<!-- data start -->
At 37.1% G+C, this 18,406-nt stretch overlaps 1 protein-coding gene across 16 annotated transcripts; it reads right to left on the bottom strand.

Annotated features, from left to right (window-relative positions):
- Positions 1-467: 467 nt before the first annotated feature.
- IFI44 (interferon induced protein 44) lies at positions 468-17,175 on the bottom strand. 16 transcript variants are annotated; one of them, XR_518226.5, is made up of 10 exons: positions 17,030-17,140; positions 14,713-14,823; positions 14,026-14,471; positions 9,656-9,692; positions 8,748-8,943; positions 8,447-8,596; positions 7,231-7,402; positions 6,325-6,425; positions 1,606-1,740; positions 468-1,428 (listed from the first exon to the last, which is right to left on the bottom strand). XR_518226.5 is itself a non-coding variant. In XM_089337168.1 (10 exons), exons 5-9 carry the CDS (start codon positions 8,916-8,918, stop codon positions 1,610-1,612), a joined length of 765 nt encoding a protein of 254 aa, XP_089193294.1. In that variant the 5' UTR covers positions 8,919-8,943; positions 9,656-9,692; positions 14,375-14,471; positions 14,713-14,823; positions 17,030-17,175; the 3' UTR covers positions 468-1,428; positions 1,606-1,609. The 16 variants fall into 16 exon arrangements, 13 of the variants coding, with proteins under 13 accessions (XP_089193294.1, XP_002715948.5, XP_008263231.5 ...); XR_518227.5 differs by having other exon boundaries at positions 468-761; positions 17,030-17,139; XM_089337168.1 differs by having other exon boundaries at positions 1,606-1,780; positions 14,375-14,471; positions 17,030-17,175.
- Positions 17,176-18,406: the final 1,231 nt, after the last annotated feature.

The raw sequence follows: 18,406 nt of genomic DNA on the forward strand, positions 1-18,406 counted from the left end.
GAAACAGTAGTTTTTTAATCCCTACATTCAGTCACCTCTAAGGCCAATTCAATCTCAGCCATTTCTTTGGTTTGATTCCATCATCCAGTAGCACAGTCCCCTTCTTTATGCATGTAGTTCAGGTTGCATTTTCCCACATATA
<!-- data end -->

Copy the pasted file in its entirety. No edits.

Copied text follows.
At 37.1% G+C, this 18,406-nt stretch overlaps 1 protein-coding gene across 16 annotated transcripts; it reads right to left on the bottom strand.

Annotated features, from left to right (window-relative positions):
- Positions 1-467: 467 nt before the first annotated feature.
- IFI44 (interferon induced protein 44) lies at positions 468-17,175 on the bottom strand. 16 transcript variants are annotated; one of them, XR_518226.5, is made up of 10 exons: positions 17,030-17,140; positions 14,713-14,823; positions 14,026-14,471; positions 9,656-9,692; positions 8,748-8,943; positions 8,447-8,596; positions 7,231-7,402; positions 6,325-6,425; positions 1,606-1,740; positions 468-1,428 (listed from the first exon to the last, which is right to left on the bottom strand). XR_518226.5 is itself a non-coding variant. In XM_089337168.1 (10 exons), exons 5-9 carry the CDS (start codon positions 8,916-8,918, stop codon positions 1,610-1,612), a joined length of 765 nt encoding a protein of 254 aa, XP_089193294.1. In that variant the 5' UTR covers positions 8,919-8,943; positions 9,656-9,692; positions 14,375-14,471; positions 14,713-14,823; positions 17,030-17,175; the 3' UTR covers positions 468-1,428; positions 1,606-1,609. The 16 variants fall into 16 exon arrangements, 13 of the variants coding, with proteins under 13 accessions (XP_089193294.1, XP_002715948.5, XP_008263231.5 ...); XR_518227.5 differs by having other exon boundaries at positions 468-761; positions 17,030-17,139; XM_089337168.1 differs by having other exon boundaries at positions 1,606-1,780; positions 14,375-14,471; positions 17,030-17,175.
- Positions 17,176-18,406: the final 1,231 nt, after the last annotated feature.

The raw sequence follows: 18,406 nt of genomic DNA on the forward strand, positions 1-18,406 counted from the left end.
GAAACAGTAGTTTTTTAATCCCTACATTCAGTCACCTCTAAGGCCAATTCAATCTCAGCCATTTCTTTGGTTTGATTCCATCATCCAGTAGCACAGTCCCCTTCTTTATGCATGTAGTTCAGGTTGCATTTTCCCACATATA